Optimizing design performance with InTime and Xilinx tools
This whitepaper describes how InTime works with Xilinx software to optimize FPGA timing performance by adjusting compilation parameters and running builds in parallel. InTime uses machine learning to determine the best combination of synthesis and place-&-route settings for an FPGA design. Combined with compute servers, InTime rapidly optimizes timing while simultaneously addressing limitations on the user’s flow automation.
The traditional approach to timing optimization is to check and improve the RTL or constraints. While this method works well, there are real-life situations where changes are restricted due to various technical and business limitations, for example, a potential design overhaul poses greater risk to the product release deadline. In this era of reusable design blocks, often there are third-party IP cores in the design which cannot be easily modified. The “worst-case scenario” solution is to simply upgrade the target device to a larger one or to one with a faster speed grade but both come at a cost.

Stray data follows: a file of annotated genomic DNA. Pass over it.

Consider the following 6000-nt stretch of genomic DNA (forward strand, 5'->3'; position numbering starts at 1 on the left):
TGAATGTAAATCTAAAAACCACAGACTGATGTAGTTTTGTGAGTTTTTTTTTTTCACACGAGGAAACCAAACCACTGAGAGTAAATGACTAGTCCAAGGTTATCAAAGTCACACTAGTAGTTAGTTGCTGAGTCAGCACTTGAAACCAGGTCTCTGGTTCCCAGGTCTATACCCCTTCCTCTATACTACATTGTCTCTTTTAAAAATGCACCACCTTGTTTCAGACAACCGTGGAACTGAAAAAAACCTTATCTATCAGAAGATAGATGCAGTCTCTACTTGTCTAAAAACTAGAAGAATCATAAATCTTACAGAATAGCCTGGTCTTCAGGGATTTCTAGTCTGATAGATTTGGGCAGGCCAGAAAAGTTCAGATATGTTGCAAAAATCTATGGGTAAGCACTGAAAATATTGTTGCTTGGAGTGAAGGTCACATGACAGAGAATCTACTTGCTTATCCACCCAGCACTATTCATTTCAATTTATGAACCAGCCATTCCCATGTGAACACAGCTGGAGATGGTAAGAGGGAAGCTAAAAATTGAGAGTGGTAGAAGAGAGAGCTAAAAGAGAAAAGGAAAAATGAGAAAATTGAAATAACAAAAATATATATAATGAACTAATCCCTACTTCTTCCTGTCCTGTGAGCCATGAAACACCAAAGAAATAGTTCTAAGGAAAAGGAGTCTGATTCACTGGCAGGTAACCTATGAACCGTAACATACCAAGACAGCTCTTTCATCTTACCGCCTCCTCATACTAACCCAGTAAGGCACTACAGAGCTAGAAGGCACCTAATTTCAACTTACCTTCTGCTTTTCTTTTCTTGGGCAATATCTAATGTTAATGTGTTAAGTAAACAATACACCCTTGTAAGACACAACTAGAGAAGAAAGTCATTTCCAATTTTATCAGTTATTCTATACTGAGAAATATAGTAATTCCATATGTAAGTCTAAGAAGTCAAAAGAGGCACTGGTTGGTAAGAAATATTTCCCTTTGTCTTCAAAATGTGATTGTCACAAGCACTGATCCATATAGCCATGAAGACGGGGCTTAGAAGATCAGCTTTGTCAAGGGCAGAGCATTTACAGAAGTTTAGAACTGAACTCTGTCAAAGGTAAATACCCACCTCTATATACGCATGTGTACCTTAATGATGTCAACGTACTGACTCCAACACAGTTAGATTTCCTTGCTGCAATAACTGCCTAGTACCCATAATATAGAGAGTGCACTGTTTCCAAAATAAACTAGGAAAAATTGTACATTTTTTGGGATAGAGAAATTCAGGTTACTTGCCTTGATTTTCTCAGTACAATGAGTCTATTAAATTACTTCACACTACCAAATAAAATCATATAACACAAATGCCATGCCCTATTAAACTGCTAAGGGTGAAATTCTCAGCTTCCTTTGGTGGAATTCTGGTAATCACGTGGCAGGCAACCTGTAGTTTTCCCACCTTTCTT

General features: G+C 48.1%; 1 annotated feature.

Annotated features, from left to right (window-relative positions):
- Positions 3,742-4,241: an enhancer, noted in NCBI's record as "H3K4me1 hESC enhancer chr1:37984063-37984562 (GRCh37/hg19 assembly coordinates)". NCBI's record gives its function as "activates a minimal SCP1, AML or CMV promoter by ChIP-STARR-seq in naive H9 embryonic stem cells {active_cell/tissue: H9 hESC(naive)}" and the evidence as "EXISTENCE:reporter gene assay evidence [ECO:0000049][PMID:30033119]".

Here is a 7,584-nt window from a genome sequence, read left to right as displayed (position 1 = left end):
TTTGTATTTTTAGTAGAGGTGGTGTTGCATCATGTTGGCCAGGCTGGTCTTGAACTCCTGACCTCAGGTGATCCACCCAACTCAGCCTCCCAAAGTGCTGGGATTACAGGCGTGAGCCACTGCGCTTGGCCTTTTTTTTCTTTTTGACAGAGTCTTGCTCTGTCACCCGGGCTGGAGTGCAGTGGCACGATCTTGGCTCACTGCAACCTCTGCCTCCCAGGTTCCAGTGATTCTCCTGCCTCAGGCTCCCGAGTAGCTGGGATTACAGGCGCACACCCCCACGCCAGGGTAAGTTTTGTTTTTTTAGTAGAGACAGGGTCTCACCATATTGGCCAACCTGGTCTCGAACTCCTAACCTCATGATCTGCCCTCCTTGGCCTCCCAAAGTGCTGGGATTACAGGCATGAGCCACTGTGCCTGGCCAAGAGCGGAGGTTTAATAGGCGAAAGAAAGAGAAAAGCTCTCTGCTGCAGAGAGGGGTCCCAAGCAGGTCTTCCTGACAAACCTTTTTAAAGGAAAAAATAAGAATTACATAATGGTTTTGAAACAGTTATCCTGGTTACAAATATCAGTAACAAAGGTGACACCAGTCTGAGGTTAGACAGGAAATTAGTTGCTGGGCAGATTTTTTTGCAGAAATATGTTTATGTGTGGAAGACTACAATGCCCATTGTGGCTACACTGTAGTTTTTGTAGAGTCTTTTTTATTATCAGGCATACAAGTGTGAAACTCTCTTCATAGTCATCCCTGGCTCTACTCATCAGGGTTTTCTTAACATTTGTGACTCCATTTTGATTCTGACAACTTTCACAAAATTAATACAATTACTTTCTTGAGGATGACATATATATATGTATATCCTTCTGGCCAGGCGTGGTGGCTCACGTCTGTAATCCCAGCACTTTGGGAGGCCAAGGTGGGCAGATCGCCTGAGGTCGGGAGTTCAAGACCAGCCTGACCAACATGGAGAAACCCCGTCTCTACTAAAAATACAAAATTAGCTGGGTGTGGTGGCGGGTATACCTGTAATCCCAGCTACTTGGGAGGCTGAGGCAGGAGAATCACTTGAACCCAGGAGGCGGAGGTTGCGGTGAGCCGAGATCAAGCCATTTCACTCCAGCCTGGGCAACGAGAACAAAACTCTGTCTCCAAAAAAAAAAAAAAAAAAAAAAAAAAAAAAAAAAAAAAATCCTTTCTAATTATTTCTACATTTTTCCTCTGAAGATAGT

Luckily modern FPGA tools such as Xilinx’s Vivado contain lots of knobs and switches to help close timing. InTime’s approach is to solve the user’s timing and other performance issues by tuning the compilation processes of the FPGA tools. ISE (also from Xilinx) and Vivado software contain many synthesis and place-and-route parameters, each with two or more possible values that can directly affect synthesis and place-and-route results. InTime helps designers tap into the full capabilities of these tools to get the required results.